How Do You Break Through to Success?
Perhaps the biggest question for veteran freelancers is how do you get to be a veteran freelancer? What does it take to break through and be successful?
- Networking: “Getting out from behind my computer to attend community events, to learn, teach, and connect with others,” says Apps. “Not only does this help build my network, but also continually improves my skill set and my mental health.”
- Consistency: “The most important thing I did to establish myself was consistently showing up,” says Schulp. “I firmly believe there is no better path to success: show up, help out, be genuine, be knowledgeable, and be honest.”
- Systems and process: “My projects became more successful and seamless when I set up systems and workflows on how my company delivers websites from start to finish,” says Mwangi. “Now I have automated almost all the steps on what happens from the time I get an email inquiry about my services to the date I publish a client’s project. My team and I now have more time to be creative because we’re not lost in a sea of unorganized client emails or performing redundant tasks.”
- Explaining your why: “Storytelling is the number one tool that increased awareness of my company,” says Mwangi. “In today’s digital space, people literally have millions of choices when deciding who to hire for web design. I realized quickly that doing great design work isn’t enough.”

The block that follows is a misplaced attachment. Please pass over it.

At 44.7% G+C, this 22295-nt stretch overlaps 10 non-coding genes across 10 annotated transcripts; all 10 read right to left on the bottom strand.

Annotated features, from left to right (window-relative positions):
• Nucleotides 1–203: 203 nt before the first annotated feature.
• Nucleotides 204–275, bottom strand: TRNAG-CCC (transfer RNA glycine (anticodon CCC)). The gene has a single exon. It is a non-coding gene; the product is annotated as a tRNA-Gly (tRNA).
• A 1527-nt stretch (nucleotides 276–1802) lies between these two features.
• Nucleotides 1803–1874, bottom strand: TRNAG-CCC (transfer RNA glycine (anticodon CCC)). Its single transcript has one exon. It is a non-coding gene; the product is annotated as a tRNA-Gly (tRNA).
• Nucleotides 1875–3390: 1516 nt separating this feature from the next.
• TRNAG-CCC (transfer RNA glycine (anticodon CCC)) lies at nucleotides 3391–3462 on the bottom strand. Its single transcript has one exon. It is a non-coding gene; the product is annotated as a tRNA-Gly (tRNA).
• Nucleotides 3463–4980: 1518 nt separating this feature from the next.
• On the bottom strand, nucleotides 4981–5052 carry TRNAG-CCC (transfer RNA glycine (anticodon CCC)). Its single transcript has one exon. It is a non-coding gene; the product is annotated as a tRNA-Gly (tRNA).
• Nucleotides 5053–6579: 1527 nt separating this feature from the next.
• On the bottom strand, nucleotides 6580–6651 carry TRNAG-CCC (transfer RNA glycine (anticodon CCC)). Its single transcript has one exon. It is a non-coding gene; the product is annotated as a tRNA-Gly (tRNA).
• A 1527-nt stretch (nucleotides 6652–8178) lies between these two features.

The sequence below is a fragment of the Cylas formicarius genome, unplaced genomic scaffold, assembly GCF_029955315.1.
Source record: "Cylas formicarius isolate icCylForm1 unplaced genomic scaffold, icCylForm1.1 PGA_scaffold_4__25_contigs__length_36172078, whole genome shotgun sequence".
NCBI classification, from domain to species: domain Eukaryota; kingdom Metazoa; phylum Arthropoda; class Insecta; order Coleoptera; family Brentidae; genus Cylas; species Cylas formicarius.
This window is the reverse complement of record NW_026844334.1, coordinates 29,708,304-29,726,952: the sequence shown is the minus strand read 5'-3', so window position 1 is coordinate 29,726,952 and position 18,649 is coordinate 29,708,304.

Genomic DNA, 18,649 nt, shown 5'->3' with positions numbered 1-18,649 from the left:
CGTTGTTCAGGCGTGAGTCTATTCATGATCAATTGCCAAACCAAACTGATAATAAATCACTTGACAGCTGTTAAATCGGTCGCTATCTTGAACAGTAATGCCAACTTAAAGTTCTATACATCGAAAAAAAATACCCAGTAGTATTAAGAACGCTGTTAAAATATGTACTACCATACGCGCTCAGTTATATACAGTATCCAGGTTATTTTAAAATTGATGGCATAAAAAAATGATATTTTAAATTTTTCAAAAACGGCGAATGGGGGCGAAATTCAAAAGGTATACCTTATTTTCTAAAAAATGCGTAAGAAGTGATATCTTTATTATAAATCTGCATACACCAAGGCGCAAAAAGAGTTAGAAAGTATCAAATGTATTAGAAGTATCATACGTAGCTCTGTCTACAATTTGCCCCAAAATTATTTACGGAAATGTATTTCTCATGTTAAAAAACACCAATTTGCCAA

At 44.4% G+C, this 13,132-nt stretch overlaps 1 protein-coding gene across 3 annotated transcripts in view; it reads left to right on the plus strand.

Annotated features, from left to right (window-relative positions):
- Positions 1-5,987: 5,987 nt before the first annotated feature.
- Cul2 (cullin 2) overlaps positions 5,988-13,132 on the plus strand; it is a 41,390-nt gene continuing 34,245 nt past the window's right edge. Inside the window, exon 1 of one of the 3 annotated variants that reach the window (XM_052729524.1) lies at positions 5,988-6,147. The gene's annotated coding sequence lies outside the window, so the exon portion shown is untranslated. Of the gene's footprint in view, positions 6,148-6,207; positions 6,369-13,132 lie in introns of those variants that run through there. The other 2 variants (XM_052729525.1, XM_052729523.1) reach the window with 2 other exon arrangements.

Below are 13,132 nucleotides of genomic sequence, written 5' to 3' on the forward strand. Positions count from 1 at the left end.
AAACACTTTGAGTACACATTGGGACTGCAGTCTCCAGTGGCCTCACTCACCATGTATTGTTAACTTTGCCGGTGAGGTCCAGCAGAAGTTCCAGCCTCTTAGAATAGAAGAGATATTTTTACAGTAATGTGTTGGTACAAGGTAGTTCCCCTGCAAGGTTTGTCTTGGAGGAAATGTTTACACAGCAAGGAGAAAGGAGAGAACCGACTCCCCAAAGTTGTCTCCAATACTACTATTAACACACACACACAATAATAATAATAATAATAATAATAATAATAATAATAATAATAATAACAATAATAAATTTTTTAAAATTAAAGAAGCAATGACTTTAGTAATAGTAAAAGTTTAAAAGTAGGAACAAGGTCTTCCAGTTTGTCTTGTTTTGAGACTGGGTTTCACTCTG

- Find the right people: “Surrounding yourself with people who can help you formulate clear ideas around your business helps,” says McFarlin. For him, that’s been a mastermind group—something he was initially hesitant to join.
- Don’t go it alone: “Hands down the best and most important decision was not going down this journey alone,” says Atchison about finding success with a product. “Specifically, choosing a business partner that compliments your own skill set.”
Of course, success is relative.
“There are many places I still want to grow and improve,” says Schulp. “I’m sure my business in 10 years will be very different than my business now, just like my business now is very different than when I started out 10 years ago.”
“There’s always another hill to climb,” McFarlin adds. “No one I know who is ‘successful’ would consider themselves ‘there.’ Instead, they look back to see what they’ve achieved and then look forward to what they want to do.”
Everybody Makes Mistakes
We all make mistakes. But the key is to learn from them (“Isn’t progress just learning to fail in new and different ways?” asks Schulp).
Here are some of the common mistakes our veteran freelancers ran into: